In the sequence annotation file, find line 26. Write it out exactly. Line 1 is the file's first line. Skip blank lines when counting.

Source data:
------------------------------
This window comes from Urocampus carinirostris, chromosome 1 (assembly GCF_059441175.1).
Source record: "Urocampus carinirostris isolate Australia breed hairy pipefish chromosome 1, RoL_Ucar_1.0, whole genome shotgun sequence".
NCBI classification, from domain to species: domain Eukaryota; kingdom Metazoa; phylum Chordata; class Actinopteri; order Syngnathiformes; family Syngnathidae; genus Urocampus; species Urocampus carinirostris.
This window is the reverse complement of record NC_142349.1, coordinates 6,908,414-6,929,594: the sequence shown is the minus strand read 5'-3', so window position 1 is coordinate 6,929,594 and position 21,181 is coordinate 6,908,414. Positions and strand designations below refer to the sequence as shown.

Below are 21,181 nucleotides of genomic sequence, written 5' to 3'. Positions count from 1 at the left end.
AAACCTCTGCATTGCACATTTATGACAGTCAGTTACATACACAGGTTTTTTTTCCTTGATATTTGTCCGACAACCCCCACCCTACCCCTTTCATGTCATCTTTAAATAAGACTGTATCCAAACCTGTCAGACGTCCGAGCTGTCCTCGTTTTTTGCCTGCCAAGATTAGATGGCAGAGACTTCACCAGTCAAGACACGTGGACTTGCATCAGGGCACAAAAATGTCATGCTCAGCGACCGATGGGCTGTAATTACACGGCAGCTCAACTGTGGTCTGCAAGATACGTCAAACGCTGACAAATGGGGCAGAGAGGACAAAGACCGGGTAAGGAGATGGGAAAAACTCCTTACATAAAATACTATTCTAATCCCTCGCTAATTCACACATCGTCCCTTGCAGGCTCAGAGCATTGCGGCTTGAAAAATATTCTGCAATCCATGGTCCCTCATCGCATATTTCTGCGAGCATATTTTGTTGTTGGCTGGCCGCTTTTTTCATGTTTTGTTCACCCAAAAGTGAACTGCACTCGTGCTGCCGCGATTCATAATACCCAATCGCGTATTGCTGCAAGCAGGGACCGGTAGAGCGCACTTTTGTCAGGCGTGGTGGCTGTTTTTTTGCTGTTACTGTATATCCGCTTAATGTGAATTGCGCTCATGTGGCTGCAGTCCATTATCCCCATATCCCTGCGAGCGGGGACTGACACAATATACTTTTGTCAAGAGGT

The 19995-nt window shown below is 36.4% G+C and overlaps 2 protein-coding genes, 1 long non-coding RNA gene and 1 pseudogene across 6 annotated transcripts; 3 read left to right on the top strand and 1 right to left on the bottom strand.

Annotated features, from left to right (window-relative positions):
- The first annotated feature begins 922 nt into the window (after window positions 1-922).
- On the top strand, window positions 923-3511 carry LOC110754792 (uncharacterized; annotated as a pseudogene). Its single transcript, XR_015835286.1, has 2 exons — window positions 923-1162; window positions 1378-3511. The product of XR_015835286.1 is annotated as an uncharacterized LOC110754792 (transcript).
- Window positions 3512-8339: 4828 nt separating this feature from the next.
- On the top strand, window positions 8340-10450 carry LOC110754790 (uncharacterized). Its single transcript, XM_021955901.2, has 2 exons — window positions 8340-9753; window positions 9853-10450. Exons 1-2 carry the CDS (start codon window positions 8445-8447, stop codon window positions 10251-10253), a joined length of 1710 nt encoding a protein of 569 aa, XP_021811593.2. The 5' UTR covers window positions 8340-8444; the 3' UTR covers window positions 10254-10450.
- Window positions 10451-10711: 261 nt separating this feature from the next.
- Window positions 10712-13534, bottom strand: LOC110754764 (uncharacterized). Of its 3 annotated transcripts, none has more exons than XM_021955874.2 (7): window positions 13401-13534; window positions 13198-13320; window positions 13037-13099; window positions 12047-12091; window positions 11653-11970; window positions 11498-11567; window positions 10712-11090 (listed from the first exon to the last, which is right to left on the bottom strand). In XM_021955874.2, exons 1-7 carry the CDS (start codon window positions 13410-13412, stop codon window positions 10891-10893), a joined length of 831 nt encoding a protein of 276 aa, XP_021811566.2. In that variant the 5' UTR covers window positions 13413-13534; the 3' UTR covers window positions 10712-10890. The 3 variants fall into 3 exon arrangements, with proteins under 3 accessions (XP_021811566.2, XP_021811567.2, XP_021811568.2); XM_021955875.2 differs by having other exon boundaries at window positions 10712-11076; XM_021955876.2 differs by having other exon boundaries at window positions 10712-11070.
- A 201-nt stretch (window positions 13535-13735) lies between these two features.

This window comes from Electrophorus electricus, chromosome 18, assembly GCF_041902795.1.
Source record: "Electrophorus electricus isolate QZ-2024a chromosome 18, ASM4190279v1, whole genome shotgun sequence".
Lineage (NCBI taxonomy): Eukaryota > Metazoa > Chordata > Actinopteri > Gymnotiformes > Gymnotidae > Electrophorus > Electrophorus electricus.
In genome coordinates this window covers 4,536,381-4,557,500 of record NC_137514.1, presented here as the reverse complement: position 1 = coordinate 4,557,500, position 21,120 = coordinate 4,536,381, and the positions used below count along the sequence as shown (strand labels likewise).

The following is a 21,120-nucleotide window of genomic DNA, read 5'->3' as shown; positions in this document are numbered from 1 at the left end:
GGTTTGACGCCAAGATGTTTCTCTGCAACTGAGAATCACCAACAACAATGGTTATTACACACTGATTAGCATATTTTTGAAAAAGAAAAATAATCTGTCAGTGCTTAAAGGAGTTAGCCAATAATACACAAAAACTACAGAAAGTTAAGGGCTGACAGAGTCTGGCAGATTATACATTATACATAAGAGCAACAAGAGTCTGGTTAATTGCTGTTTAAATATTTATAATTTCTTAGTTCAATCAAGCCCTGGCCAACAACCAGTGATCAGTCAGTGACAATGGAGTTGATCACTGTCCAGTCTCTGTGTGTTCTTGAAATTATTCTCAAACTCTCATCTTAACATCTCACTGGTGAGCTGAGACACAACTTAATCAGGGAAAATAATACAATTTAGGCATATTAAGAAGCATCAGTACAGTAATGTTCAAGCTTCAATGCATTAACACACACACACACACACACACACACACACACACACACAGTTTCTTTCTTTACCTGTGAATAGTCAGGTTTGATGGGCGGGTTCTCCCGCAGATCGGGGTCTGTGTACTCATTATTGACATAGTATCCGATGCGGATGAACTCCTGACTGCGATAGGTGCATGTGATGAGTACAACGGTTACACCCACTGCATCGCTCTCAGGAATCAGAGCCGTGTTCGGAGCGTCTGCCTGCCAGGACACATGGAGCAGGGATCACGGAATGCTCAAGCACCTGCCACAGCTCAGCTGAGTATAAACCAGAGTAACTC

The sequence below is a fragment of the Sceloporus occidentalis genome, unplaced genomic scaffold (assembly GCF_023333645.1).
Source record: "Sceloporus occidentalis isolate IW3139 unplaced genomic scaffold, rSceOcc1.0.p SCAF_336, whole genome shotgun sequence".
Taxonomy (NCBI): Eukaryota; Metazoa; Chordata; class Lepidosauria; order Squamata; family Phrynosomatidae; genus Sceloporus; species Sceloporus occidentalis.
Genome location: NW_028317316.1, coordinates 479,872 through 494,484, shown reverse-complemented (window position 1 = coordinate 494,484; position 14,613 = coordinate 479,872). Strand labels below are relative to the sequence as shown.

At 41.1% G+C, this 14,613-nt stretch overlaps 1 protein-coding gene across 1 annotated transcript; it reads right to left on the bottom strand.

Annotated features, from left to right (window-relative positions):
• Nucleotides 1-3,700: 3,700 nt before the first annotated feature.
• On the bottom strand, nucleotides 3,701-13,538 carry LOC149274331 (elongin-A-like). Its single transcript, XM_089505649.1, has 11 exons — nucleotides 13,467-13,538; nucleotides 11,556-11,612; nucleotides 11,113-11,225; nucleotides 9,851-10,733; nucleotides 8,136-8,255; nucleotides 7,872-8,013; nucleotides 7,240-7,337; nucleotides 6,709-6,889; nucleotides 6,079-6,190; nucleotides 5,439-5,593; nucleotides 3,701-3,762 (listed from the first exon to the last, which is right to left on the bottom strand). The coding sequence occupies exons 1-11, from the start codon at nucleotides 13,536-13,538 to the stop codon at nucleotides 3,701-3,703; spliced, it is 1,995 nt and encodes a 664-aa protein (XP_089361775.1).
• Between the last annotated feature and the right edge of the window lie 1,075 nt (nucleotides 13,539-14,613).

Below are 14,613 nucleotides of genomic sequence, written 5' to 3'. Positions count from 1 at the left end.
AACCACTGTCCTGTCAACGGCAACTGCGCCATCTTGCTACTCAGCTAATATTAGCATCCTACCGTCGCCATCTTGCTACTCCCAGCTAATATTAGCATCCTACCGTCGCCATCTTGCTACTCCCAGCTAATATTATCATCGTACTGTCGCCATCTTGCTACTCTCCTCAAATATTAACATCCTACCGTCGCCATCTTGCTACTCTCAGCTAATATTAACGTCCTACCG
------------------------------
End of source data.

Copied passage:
At 41.1% G+C, this 14,613-nt stretch overlaps 1 protein-coding gene across 1 annotated transcript; it reads right to left on the bottom strand.